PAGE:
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Sensors 2014, 14(9), 17192-17211; doi:10.3390/s140917192

Article
A CMOS Smart Temperature and Humidity Sensor with Combined Readout
1
Department of Electronic and Electrical Engineering, University College London, Torrington Place, London WC1E 7JE, UK
2
Department of Medical Physics and Bioengineering, University College London, Malet Place, WC1E 6BT, UK
*
Author to whom correspondence should be addressed.
Received: 15 July 2014; in revised form: 25 August 2014 / Accepted: 3 September 2014 / Published: 16 September 2014

Abstract

: A fully-integrated complementary metal-oxide semiconductor (CMOS) sensor for combined temperature and humidity measurements is presented. The main purpose of the device is to monitor the hermeticity of micro-packages for implanted integrated circuits and to ensure their safe operation by monitoring the operating temperature and humidity on-chip. The smart sensor has two modes of operation, in which either the temperature or humidity is converted into a digital code representing a frequency ratio between two oscillators. This ratio is determined by the ratios of the timing capacitances and bias currents in both oscillators. The reference oscillator is biased by a current whose temperature dependency is complementary to the proportional to absolute temperature (PTAT) current. For the temperature measurement, this results in an exceptional normalized sensitivity of about 0.77%/°C at the accepted expense of reduced linearity. The humidity sensor is a capacitor, whose value varies linearly with relative humidity (RH) with a normalized sensitivity of 0.055%/% RH. For comparison, two versions of the humidity sensor with an area of either 0.2 mm2 or 1.2 mm2 were fabricated in a commercial 0.18 μm CMOS process. The on-chip readout electronics operate from a 5 V power supply and consume a current of approximately 85 μA.
Keywords:
capacitive sensor; humidity measurement; microelectronic implants; oscillator; on-chip sensor; temperature sensor

1. Introduction

Temperature and humidity sensors are widely used in many measurement and control applications, including process control, meteorology, agriculture, battery-powered systems and medical equipment [18]. Temperature is a major concern in active implanted medical devices, especially in situations where neural stimulators are located in close proximity to the neural tissue [9]. To protect patients from harm due to the heat dissipated from implantable stimulators, the ISO 14708-3 [10] requires that no outer surface of an implantable part be greater than 2 °C above the normal surrounding body temperature, either in normal operation or single-fault condition. Any higher temperature rises can only be justified if the manufacturer convincingly demonstrates its safety for a particular application [10]. An on-chip temperature sensor calibrated for a small temperature range (e.g., 35 °C to 40 °C), but which is very sensitive to small changes (e.g., 0.1 °C) will ensure the safe operation of a stimulator located on the same chip. The requirements for sensors used for on-chip thermal management of non-implantable processors are different due to their allowable wider temperature range and the stability of the supply voltage [11,12]. While it has been demonstrated that a high level of absolute accuracy can be achieved with a complementary metal-oxide semiconductor (CMOS) smart temperature sensor [13], relative changes (from the initial value on implantation) are more important for implant monitoring, and they require a high level of sensitivity.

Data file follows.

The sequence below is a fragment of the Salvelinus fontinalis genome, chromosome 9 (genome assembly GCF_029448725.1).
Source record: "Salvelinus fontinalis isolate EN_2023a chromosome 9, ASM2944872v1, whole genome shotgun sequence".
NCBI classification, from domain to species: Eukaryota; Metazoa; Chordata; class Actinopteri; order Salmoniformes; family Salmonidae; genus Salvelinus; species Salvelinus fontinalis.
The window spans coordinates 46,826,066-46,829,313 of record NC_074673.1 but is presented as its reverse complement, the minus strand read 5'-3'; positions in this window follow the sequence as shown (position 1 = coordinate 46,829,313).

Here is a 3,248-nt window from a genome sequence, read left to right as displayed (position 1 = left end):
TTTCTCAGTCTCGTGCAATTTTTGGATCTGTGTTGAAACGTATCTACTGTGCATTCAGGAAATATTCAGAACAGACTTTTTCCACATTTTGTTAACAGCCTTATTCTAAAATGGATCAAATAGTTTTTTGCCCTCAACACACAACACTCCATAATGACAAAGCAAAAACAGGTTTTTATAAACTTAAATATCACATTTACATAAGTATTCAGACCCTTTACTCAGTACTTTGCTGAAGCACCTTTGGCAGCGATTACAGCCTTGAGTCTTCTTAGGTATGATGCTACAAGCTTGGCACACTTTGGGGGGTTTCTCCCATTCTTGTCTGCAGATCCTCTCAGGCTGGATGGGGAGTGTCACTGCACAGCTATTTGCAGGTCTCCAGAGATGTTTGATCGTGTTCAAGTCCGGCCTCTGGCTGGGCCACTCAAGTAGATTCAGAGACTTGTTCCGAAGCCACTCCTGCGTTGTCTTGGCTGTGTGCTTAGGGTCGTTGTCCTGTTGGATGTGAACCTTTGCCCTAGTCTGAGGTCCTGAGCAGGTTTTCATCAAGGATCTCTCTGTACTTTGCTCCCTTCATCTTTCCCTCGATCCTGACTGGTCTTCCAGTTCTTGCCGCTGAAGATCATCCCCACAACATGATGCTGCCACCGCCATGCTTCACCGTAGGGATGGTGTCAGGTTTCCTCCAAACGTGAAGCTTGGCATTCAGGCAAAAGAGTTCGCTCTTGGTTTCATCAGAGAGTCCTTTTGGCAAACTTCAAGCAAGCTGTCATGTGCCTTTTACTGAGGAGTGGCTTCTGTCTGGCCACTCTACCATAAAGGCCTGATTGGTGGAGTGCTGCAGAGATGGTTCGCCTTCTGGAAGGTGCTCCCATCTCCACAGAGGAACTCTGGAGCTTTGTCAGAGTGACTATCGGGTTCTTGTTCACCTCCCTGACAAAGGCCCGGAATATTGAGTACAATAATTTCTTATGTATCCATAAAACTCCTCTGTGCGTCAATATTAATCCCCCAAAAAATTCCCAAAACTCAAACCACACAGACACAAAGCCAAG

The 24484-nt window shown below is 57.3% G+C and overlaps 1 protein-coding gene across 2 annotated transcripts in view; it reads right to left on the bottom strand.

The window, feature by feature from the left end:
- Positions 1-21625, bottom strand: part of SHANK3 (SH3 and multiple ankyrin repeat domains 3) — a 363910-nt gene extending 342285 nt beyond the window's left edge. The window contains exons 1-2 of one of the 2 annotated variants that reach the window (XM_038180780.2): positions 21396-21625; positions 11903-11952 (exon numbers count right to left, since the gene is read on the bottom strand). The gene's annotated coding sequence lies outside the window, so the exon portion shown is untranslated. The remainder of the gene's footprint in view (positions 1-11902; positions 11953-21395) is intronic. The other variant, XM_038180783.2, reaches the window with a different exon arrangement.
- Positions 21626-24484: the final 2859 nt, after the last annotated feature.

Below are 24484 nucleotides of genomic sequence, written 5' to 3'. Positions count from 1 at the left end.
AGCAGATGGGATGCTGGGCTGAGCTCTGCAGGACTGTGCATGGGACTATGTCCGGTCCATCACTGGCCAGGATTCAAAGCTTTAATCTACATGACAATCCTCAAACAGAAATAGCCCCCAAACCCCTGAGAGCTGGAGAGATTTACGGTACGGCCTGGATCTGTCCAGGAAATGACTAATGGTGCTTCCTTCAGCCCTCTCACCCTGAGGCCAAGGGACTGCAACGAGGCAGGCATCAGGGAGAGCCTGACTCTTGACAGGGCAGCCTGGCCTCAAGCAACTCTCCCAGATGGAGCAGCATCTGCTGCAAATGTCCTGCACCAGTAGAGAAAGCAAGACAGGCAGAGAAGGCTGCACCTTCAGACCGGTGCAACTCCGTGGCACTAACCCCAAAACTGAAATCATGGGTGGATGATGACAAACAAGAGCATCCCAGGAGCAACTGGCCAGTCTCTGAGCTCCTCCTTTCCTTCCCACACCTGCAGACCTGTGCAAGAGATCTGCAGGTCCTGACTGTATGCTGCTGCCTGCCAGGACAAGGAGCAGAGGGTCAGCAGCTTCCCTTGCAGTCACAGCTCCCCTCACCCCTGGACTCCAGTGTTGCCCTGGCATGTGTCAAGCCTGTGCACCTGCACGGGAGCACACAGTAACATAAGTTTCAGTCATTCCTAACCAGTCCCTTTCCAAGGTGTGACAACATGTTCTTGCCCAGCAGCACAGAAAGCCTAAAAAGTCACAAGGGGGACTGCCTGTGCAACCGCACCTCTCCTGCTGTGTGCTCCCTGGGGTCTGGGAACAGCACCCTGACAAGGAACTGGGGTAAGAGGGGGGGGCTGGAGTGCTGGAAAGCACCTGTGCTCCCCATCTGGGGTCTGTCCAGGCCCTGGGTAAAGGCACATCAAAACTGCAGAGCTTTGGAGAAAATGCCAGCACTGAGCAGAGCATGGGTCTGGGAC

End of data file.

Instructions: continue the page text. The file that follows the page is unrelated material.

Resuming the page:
Moisture is another major concern for electronic devices operated in humid environments or implanted in the body. Moisture that has penetrated the device package eventually causes condensation on the active area of the integrated circuit, leading to corrosion, performance deterioration and device failure. The most direct way to check that the micro-package [14] is functional and remains dry is to measure its internal relative humidity (RH). A humidity sensor using a 0.6 μm CMOS process with on-chip readout electronics is reported in [15]. An interdigitated capacitor that is covered by an inorganic passivation layer followed by a polyimide overcoat forms the moisture sensitive sensor. It does not require any post-processing steps. However, the area required for the sensor itself is relatively large (4 mm2 in [15]). It is desirable to provide a small sensor that can be added, for example, to micro-packaged implantable stimulator chips [9,16] without a large increase in total area.

This paper presents a combined temperature and RH sensor with a common readout, which simplifies the design and significantly reduces the chip area needed. The readout is based on ratiometric counter values in which a measurement counter is driven by a relaxation oscillator. Its frequency depends on either a temperature-dependent current charging a constant capacitor or on a constant current charging a humidity-dependent capacitor. By associating the reference counter to a current with opposite temperature coefficients, the temperature sensitivity can be increased (as will be shown). The combination of small area, supply voltage independence, high sensitivity to both temperature and humidity changes, as well as the ease of readout makes the design concept very attractive for active implantable epidural electrodes incorporating several stimulator chips [16]. For monitoring purposes in active implantable microsystems, it is the relative changes in temperature and humidity (and not their absolute values) that are important in order to trigger an alarm.

The paper is organized as follows. Section 2 describes the concept overview, and Section 3 provides a sensitivity analysis for both humidity and temperature. Section 4 presents details of the circuit design. The measured results follow in Section 5. Finally, the discussion and concluding remarks are presented in Sections 6 and 7.

2. Architectural Overview